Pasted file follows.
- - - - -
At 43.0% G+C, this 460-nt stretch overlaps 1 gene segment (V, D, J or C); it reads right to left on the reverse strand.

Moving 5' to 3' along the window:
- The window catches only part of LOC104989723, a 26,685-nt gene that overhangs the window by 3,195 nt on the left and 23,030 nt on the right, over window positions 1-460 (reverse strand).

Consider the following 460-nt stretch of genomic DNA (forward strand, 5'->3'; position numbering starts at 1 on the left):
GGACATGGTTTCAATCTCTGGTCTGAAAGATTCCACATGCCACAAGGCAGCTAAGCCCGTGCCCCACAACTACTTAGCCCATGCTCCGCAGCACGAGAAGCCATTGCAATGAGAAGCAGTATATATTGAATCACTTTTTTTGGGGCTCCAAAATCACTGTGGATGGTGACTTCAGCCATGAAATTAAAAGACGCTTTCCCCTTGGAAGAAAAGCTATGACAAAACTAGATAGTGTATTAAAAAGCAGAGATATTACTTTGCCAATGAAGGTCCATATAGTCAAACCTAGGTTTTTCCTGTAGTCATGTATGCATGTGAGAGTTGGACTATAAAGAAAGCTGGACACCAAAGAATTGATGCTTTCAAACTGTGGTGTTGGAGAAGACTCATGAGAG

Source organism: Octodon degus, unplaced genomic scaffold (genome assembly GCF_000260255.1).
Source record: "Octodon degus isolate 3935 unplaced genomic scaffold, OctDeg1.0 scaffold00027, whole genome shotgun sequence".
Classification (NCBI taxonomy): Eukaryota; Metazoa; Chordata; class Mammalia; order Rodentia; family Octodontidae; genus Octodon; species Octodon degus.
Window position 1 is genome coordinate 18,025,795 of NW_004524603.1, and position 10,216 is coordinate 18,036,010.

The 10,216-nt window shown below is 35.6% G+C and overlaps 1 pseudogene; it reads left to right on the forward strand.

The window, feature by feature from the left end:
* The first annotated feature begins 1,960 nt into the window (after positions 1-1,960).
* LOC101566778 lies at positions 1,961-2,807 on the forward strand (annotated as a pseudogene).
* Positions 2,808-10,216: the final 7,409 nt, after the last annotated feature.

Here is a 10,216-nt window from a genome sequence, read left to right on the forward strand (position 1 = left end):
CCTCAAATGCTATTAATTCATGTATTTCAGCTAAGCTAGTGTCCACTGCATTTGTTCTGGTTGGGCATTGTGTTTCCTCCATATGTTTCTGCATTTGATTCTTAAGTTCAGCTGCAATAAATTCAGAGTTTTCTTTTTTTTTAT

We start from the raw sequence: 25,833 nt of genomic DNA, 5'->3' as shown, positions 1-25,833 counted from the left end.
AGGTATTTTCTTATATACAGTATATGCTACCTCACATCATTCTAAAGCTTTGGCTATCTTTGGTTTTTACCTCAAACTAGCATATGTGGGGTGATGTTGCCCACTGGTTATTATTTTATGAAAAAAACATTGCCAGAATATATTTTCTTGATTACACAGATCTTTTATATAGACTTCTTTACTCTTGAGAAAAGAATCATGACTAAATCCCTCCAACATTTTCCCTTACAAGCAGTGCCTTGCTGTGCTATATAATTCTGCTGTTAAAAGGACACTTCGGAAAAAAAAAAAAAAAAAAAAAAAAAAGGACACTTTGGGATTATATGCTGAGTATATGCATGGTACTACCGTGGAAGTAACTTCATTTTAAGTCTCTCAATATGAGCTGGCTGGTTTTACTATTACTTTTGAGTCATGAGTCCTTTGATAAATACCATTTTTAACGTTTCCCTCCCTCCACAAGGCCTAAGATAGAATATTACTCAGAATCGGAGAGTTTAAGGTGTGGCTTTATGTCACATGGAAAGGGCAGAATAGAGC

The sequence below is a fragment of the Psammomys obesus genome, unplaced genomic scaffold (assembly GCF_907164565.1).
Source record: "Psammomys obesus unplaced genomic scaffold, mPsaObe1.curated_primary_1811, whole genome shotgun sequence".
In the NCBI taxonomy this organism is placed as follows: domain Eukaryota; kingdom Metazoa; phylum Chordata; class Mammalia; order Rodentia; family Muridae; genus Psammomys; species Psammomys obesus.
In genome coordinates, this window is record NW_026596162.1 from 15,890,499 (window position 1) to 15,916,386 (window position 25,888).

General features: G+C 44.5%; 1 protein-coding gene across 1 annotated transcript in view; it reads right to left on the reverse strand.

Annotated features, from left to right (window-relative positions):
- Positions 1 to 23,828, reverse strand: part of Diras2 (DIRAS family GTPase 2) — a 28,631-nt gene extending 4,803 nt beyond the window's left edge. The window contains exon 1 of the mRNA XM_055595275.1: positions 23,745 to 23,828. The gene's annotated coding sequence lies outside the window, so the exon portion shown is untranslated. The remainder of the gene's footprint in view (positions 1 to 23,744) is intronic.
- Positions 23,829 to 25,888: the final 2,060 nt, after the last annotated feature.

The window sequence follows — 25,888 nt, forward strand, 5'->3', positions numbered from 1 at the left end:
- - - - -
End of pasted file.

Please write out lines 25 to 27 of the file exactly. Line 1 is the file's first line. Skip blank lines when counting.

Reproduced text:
- Positions 1 to 23,828, reverse strand: part of Diras2 (DIRAS family GTPase 2) — a 28,631-nt gene extending 4,803 nt beyond the window's left edge. The window contains exon 1 of the mRNA XM_055595275.1: positions 23,745 to 23,828. The gene's annotated coding sequence lies outside the window, so the exon portion shown is untranslated. The remainder of the gene's footprint in view (positions 1 to 23,744) is intronic.
- Positions 23,829 to 25,888: the final 2,060 nt, after the last annotated feature.

The window sequence follows — 25,888 nt, forward strand, 5'->3', positions numbered from 1 at the left end: